9. Once you have looked through all the bills for the search term “jury”, repeat the process for "juror" (looking for the same sorts of things as for the term "jury"), “asset forfeiture”, “plea bargain”, “plea deal”, “plea agreement”, and “speedy trial”.

For the search term “asset forfeiture”, we want to track bills that would eliminate asset forfeiture or make it dependent on first securing a criminal conviction. We do not need to track bills that mention it only as being a funding source for some other program.

For the search term “speedy trial”, we want to track any legislation that would change speedy trial deadlines permanently or give the government more power to temporarily suspend or toll speedy trial deadlines, or otherwise grant itself more leeway in calculating the number of days it is allowed before it must bring a person to trial or drop the charges against them.

For all three search terms related to plea bargaining, we are looking for pretty much anything you find on those.

10. When you have gone through all the search terms, simply send me the email with all the bills you listed to report.




What We Are Trying to Achieve

The goal of our first task is to compile a list of jury-related legislation that directly or indirectly involves or impacts jurors’ right of conscientious acquittal via jury nullification. Such legislation falls into a few categories:

1. Each year a few states have a jury nullification bill filed. We, of course, want to capture those. 

2. There are many other bills directly related to criminal and civil trials by jury, grand juries, jury involvement in capital and other sentencing, jury selection, etc. that can impact jurors’ or prospective jurors’ ability to use or likelihood of using their right of jury nullification. We also want to take a look at and track many of these.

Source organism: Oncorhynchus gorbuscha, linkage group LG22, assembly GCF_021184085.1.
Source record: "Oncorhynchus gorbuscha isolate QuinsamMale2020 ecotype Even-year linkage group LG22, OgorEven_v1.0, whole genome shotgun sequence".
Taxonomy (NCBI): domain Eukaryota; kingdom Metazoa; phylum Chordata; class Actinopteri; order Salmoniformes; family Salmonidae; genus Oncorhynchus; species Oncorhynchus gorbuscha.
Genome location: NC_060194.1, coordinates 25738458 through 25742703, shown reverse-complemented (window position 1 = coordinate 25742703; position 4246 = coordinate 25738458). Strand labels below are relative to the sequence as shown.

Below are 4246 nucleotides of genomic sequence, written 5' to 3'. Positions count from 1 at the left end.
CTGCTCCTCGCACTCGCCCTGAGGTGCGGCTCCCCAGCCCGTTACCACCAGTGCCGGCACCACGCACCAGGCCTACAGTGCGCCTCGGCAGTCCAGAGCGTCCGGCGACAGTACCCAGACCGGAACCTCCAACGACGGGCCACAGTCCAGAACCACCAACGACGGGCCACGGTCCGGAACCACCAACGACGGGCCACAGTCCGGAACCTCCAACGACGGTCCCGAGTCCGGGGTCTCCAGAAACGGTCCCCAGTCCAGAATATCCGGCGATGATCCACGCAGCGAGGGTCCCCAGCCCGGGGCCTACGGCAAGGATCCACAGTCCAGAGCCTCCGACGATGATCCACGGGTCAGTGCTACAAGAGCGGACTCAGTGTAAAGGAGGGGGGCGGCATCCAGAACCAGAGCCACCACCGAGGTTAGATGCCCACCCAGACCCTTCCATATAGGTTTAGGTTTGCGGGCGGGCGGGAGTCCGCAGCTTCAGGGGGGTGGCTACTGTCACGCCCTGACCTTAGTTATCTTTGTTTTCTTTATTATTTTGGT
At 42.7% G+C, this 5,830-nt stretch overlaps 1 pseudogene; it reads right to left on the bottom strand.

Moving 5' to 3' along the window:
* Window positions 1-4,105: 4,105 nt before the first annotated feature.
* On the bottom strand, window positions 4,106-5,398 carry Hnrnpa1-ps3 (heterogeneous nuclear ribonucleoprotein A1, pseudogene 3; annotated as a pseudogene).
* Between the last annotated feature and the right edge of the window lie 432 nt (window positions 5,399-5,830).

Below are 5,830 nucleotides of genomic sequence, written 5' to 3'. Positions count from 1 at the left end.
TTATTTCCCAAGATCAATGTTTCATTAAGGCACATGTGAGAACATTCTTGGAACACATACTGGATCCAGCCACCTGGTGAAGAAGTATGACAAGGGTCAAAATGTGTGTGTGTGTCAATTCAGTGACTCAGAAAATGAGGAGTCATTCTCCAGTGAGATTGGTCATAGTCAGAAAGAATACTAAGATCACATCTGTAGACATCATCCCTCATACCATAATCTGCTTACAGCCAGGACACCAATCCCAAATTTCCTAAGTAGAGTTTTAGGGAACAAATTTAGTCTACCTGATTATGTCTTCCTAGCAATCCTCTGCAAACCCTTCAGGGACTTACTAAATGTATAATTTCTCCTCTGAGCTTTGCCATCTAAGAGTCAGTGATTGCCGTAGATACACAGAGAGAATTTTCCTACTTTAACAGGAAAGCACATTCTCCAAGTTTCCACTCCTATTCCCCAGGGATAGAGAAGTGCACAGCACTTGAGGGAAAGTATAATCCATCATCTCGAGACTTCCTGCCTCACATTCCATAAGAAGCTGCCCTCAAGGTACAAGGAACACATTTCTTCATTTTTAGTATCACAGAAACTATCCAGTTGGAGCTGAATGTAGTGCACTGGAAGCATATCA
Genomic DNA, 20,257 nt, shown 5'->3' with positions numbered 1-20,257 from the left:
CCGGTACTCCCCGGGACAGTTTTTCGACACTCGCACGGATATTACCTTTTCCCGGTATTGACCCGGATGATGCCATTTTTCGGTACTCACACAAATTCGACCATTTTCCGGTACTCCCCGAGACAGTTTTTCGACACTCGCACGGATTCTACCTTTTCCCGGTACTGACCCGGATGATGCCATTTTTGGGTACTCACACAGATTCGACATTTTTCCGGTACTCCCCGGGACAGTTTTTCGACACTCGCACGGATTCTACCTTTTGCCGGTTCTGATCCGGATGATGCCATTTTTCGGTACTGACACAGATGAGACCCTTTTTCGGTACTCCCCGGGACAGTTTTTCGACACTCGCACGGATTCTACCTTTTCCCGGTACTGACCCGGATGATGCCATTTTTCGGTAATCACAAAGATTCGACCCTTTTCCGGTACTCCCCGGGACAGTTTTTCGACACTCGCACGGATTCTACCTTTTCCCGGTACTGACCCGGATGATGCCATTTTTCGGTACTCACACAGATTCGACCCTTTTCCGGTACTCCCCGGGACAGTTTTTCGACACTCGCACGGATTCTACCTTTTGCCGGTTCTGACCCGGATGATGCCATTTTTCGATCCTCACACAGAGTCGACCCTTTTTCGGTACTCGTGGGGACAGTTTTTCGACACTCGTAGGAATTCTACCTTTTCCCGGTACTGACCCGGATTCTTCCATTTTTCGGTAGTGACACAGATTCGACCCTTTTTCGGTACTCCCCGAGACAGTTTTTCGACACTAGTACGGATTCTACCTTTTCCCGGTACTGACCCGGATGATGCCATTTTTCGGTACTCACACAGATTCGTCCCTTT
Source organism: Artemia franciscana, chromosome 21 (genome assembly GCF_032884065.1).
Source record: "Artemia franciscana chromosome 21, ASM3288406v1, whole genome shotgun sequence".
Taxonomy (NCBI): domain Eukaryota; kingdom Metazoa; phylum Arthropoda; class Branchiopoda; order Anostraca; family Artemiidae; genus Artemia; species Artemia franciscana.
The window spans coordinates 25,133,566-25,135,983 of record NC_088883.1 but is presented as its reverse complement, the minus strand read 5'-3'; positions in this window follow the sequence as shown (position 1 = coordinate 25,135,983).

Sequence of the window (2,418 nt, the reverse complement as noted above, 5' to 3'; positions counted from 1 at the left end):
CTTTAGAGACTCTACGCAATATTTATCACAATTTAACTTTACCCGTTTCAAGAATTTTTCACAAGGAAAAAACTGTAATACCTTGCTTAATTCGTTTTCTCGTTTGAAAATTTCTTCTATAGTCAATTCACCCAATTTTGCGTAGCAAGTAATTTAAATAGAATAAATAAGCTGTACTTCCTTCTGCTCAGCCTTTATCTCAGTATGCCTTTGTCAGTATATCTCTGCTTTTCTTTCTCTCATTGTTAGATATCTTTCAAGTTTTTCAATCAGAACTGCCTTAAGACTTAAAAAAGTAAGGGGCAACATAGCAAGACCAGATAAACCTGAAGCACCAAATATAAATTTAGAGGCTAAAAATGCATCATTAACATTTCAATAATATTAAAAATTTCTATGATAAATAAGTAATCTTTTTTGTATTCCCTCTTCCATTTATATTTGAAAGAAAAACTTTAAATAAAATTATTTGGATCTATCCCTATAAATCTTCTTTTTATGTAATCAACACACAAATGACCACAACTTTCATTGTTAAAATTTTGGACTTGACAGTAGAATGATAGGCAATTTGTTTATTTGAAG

3. There are some other issues that are more indirectly related which are also important to preserving the foundations for jury nullification. Things like weakening of speedy trial deadlines, asset forfeiture, and plea bargaining undermine people's willingness to risk or even to get a trial by jury. As I have said more than ever this year... there is no jury nullification without trial by jury. Therefore, these are the sorts of indirect issues we also want to keep tabs on.


How This Information Will Be Used

This information will be published on the FIJA website on our Key Legislation page to inform the public about legislative developments in their area. Each state page in the Jury Health Project will also link to the corresponding state on the Key Legislation page to make it accessible to those browsing a given state’s Jury Health Project page. 

We will be sharing this information in our weekly 15 Minutes with FIJA Zoom sessions, with our constituents on social media and our email list, in our annual State of the Jury System briefings, and will be using it in written pieces throughout the year to educate the media, other interest groups, and policymakers about the implications of these proposed changes.

Over time, patterns that become evident from this data will prove useful to those in legislative advocacy both by raising awareness of future bad legislation to be on the lookout for in their state legislatures and by providing insight for how to craft and promote legislative measures to fortify jury rights.


How Do I Get Help?

Because the point of this is to make the process more efficient and not more time-consuming, individual help over the phone is not a practical option. But you do have three other ways to get help:

1. E-mail me at
Email helps me out because it does not interrupt me in the middle of a task, it is much quicker for me to read, and it makes it easy for me to figure out an answer before I respond to you saving us both the time of twiddling our thumbs while I think about it or me having to call you back. You can email me to let me know what you’re having trouble with. Be sure to let me know on what step number you got hung up and what the problem was. If it turns out that I have been unclear or incorrect on something, I will send a follow up email to everyone with an update.

2. Zoom.
If you have problems and would like a walk-through on Zoom, where I can share my screen, let me know by email no later than Monday, 15 February. I will schedule a Zoom office hour sometime in the 16-20 February 2021 timeframe for everyone who would like to drop in an get live help. 

3. Facebook.
If you are on Facebook, join the FIJA Adopt-A-State Volunteers group and post your issue there. I will be checking that frequently, but other participants may also be able to help you out with their wisdom. If you are a member of the group and can answer a question someone else posts, please feel free to chime in to help them out!